Imprisoned human rights activist Martin Gottesfeld is set to face trial in January 2018 for violating the Computer Fraud and Abuse Act after he hacked into the Boston Children’s Hospital’s website and network over the controversial Justina Pelletier story.
The Justina Pelletier child custody case gained nationwide attention in 2014 when she became a ward of the state.
The Boston Children’s Hospital disagreed with Pelletier’s original diagnosis of having a mitochondrial disorder and said her symptoms were psychological.
The physicians believed that her symptoms were the result of psychological damage partly caused by her parents.
The hospital then brought child abuse charges against her parents which were upheld by a juvenile court judge and the Massachusetts Department of Children and Families.
To summarize Pelletier’s unique story here is an excerpt from Gottesfeld, who is also a writer and Huffington Post contributor, explaining what caused him to hack the hospital’s website.
The answer is simpler than you might think: The defense of an innocent, learning disabled, 15-year-old girl. In the criminal complaint, she’s called “Patient A,” but to me, she has a name, Justina Pelletier. Boston Children’s Hospital disagreed with her diagnosis. They said her symptoms were psychological. They made misleading statements on an affidavit, went to court, and had Justina’s parents stripped of custody.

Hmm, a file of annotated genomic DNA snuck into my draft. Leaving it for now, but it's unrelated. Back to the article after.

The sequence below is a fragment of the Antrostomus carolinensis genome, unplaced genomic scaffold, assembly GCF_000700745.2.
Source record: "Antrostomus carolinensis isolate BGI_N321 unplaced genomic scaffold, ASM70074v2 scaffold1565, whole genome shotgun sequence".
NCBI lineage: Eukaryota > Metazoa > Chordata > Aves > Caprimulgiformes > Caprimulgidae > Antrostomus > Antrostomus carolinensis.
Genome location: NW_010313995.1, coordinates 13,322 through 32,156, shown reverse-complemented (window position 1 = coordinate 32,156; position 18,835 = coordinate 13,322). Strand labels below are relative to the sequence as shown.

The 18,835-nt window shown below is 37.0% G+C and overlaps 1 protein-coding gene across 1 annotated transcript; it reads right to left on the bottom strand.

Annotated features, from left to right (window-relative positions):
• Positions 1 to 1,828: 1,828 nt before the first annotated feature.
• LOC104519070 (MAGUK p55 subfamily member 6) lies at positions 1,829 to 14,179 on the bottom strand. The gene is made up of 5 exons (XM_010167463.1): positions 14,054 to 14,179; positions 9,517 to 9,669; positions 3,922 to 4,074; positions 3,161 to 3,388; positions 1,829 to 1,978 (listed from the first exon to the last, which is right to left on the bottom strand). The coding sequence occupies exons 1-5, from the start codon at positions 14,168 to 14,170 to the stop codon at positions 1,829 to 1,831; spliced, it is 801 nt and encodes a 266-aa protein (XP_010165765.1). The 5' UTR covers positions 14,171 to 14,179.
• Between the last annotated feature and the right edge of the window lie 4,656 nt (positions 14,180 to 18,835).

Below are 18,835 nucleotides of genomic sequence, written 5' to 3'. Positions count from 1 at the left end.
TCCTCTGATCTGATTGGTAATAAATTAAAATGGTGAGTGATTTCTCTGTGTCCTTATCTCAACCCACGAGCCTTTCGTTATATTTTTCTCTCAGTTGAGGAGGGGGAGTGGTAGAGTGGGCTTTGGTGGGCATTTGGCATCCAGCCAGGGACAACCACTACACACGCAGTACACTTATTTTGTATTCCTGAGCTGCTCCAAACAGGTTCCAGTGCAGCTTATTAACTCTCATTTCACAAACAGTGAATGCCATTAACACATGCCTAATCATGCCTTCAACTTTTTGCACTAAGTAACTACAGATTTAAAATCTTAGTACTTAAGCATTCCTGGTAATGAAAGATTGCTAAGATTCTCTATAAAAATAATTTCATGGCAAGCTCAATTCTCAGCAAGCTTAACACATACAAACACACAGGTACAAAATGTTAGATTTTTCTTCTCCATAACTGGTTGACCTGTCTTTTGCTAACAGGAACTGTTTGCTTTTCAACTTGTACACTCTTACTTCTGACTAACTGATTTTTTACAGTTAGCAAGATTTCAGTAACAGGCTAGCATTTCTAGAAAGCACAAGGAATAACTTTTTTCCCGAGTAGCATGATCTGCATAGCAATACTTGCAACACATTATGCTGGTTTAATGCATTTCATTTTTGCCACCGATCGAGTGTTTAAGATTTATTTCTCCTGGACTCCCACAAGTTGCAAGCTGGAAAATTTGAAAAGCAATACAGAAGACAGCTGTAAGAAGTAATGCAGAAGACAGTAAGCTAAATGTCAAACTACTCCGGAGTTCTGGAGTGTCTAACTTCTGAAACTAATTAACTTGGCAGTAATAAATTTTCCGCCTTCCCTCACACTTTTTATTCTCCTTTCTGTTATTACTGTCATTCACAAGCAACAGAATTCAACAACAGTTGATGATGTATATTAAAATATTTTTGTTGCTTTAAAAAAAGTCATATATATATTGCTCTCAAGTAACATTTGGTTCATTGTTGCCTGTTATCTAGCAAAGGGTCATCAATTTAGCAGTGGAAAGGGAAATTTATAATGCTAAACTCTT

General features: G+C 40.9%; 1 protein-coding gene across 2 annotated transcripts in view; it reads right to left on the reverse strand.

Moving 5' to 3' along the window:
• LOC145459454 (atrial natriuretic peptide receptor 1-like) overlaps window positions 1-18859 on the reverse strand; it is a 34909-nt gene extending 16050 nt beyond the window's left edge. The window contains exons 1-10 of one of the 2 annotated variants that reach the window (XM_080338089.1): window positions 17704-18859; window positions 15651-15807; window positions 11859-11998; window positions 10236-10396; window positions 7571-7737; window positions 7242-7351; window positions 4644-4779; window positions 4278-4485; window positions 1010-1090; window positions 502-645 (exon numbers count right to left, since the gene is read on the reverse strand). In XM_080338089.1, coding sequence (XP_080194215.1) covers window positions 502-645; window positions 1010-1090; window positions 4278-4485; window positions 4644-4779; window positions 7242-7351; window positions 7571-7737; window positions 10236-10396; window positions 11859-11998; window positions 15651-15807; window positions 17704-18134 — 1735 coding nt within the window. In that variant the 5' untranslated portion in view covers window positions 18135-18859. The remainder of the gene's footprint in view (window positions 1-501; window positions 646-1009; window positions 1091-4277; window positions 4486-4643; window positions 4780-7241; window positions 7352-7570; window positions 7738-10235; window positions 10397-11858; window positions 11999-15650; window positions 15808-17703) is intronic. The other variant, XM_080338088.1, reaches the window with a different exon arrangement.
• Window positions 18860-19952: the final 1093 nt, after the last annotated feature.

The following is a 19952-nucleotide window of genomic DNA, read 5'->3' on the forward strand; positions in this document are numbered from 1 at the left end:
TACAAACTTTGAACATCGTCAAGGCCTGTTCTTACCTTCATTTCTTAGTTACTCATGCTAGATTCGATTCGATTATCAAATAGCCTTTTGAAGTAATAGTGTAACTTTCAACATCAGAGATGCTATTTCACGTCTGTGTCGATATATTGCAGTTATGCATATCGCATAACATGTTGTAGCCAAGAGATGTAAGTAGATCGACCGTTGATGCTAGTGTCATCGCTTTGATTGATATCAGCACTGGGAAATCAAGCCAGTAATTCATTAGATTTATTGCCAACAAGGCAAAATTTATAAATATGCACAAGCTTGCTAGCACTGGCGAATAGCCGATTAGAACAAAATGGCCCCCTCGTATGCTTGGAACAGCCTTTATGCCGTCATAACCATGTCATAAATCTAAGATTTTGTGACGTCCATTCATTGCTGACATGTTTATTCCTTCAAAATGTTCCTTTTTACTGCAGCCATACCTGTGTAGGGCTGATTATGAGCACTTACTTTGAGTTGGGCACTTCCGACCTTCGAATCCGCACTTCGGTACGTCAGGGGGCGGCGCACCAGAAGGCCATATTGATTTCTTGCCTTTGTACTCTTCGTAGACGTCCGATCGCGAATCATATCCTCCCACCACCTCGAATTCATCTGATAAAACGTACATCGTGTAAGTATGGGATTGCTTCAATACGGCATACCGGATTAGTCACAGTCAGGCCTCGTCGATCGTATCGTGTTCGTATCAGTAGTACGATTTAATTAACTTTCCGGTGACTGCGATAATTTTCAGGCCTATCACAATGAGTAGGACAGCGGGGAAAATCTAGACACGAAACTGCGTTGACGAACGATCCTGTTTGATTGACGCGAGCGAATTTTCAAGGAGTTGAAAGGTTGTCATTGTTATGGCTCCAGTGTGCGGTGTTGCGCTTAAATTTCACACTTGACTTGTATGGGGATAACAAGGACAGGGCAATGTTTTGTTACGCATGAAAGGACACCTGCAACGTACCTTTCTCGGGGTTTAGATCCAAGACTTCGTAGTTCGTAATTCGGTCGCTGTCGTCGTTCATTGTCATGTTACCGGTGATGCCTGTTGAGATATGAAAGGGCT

They stopped her painkillers, leaving her in agony. They stopped her heart medication, leaving her tachycardic. They said she was a danger to herself, and locked her in a psych ward. They said her family was part of the problem, so they limited, monitored, and censored her contact with them.
Justina resorted to sneaking notes, hidden in origami, to tell her family what she wasn’t allowed to say around eavesdroppers. Hospital staff pushed her to do things she was physically incapable of, due to the physical condition they refused to acknowledge she has. They laughed at her as she struggled futilely. They left her on a toilet for hours when she couldn’t void her bowels. They left her secluded in a bare room, or alone in the hallway, sometimes for days when she couldn’t wheel herself elsewhere.
When they did move her, they ripped her toe nails, dragging her feet on the floor. They bruised her. Her legs swelled, her gums receded, and her hair fell out. This went on for 11 months at BCH.
Read Gottesfeld’s full statement here.
Gottesfeld staged a hunger strike while imprisoned in 2016 to protest the institutionalized kidnapping of Pelletier.
Now, Martin is facing allegations of conspiring with the hacking group Anonymous to organize an online sit-in of the Boston Children’s Hospital’s website and is facing a maximum of 25 years in prison and $380,000 in restitution.
The government, specifically in Massachusetts, is making a habit out of treating trivial cyber-crimes as if they were terrorist acts.
The Washington Times reports.
Internet activist Aaron Swartz was facing charges related to multiple alleged violations of the federal Computer Fraud and Abuse Act brought by Ms. Ortiz’s office when he committed suicide in 2013. Five years earlier, hacker Jonathan James took his own life while being investigated by the same prosecutor’s office in the District of Massachusetts.
Meanwhile, Boston Children’s Hospital will not be investigated over their alleged mistreatment of patients, which is likely due to their political connections such as the fact that the hospital’s teaching affiliate is Harvard Medical school.
Below is a video with more details about Pelletier and Gottesfeld’s tragic story and you can also help Martin out by clicking the link here.